‘Is Vic There’ is probably the best known track. We are teased with the noise of the mingling crowd and a dreamy piece of guitar meandering, then the familiar opening chords come into play and we’re off. It’s like their home territory but nothing comfortable about this new version, it’s has all the power and energy of the original single but far more effective and intricate, including smashing, evocative and climactic pieces. A tip of the hat goes to Roxy who had big shoes to fill with the lead vocals after Vaughn Toulouse had done such a legendary job with this one.
‘I Want’ contains lyrics that are probably more fitting to today’s capitalist society where Reality TV seduces greed-driven misfits to disposable fame and riches. The end of the track is a driving solo by Herbage that builds into a manic, structured frenzy thanks to Mark Taylor’s pumping bass, Burnett’s masterful phrasing and Mizon’s devilish drumming.
‘Slave’ provides the greatest surprise on the L.P. Roxy delivers a menacing strong, vocal and there’s an almost malevolent tone in which the band communicates. Roxy sleazes in with ‘Girl, won’t you be my slave tonight?’ while the band steam in with hard-core rock music pulsating through the speakers. It’s the final track and there’s no let up. It ends with a delicious and exhausting ecstasy followed by the fairground showman’s satanic laughter….
If you were told that a band had reformed decades after their moment in the sun then it follows that it’s a cash in. An exercise in the rehashing of the past to appeal to those who are caught in the the grip of rich amber tinged memories. It’s rare for these bands to match their past endeavours and ever rarer for them to be surpassed. Yet every once in a while one band comes along and does just that. Everything that they do screams that the past is the past, and even while the may reference it you know it’s in the context of celebrating the present as they keep one eye on the future.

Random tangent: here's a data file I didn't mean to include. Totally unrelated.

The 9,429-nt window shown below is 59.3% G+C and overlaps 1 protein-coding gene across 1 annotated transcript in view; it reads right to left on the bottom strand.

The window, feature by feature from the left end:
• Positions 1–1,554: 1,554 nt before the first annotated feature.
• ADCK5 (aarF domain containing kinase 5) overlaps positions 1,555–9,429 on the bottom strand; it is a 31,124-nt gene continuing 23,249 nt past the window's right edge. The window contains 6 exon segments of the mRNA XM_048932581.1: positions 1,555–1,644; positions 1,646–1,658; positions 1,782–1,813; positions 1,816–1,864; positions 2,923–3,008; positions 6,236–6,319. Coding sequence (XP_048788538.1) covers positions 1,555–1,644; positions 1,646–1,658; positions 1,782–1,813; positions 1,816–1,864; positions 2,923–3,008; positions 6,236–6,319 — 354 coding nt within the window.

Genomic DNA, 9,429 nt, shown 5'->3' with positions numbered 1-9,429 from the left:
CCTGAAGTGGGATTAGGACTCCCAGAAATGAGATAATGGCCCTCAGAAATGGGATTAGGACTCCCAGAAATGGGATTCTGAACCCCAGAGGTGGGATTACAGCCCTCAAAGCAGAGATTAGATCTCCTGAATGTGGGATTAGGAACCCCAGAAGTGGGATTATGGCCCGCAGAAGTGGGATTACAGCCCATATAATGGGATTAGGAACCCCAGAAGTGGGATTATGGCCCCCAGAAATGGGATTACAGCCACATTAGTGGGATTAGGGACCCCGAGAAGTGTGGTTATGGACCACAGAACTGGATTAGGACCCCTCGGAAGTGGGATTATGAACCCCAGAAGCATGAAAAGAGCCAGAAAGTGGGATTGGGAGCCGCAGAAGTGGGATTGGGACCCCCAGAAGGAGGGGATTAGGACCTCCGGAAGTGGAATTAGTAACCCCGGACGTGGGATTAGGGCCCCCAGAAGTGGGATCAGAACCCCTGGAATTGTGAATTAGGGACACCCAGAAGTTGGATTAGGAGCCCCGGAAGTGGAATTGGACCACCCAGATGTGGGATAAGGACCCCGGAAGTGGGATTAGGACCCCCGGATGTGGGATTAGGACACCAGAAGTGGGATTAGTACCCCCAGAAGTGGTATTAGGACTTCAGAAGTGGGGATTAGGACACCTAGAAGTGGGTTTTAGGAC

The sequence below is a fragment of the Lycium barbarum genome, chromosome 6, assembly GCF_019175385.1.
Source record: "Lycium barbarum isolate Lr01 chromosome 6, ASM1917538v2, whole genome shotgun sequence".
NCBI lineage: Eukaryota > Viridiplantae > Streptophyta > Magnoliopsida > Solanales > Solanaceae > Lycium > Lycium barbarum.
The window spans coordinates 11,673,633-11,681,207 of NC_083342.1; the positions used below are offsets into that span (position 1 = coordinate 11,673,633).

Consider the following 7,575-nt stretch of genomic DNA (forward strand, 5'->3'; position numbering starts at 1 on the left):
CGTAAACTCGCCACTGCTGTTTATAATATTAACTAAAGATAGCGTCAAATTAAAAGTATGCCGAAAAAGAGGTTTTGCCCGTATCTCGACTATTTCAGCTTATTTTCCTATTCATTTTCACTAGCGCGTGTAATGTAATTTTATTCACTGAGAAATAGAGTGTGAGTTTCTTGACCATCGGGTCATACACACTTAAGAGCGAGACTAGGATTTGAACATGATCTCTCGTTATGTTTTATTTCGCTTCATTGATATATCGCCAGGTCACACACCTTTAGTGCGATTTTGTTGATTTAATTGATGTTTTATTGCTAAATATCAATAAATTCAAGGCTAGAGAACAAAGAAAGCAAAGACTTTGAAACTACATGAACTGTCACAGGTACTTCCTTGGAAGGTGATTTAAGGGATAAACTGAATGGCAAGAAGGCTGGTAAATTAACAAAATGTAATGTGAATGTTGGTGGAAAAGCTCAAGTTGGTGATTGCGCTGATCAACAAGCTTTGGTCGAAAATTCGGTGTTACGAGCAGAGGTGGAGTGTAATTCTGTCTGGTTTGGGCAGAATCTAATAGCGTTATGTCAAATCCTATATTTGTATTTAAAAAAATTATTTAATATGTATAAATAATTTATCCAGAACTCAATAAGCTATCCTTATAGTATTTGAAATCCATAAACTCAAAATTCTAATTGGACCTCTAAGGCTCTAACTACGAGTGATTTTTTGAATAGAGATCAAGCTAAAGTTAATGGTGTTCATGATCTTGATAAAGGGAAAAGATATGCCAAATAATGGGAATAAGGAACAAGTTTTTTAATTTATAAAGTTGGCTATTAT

Department S are one of those rare beasts. Right at this very moment in time they are in fact ‘that’ band. With ‘Mr Nutley’s Strange Delusionarium’ they have neatly side stepped expectations and made wrong footing the listener a theme. Misdirection is the name of the game. Take the hit single ‘Is Vic There’ as an example. Those familiar with it would consider that they would know exactly what they were getting, but they would be wrong…….very wrong. It’s now a toned and muscular demonstration of how to grab the attention of the jaded. The casualness of the original is completely lost in the mists of time and to all intent and purpose this is a new song. Every track on the album leads you to a comfortable point, and then it blindfolds you, spins you round and pushes you disorientated in yet another – ultimately rewarding – direction.
The musicianship is breathtaking in scope, as is the energy and imagination that they have brought to playing . It’s very obvious that this is a band who can take an idea and give it life. If relevance in the modern world was their goal then they achieved it, and more. If musical reinvention was elevated to an art form then Department S would be on the receiving end of a Turner
IT’S A **** THING
Clap Now…Opens the funfair theme and cockney voice Intro Powerful guitars appear and a jolly lead with a touch of funk rolls into a rhythmic funky cruse. The vocals are slightly reminiscent of Jello Biafra in places A melodic voice and a great opening song, which features a strong drum beat and the bass is flowing with energetic consistency.
Monte Carlo or Bust…A upbeat track here, with a great feel similar to something the Fall might be proud to play, however I am not suggesting they sound like the fore mentioned.
Coo Ca Choo…Yes folks it could only be a cover with a title like this…This version isn’t bad actually It’s more in touch with how it would fit in with a modern twist to it, as it’s missing the Elvis impersonation. I like this album so far.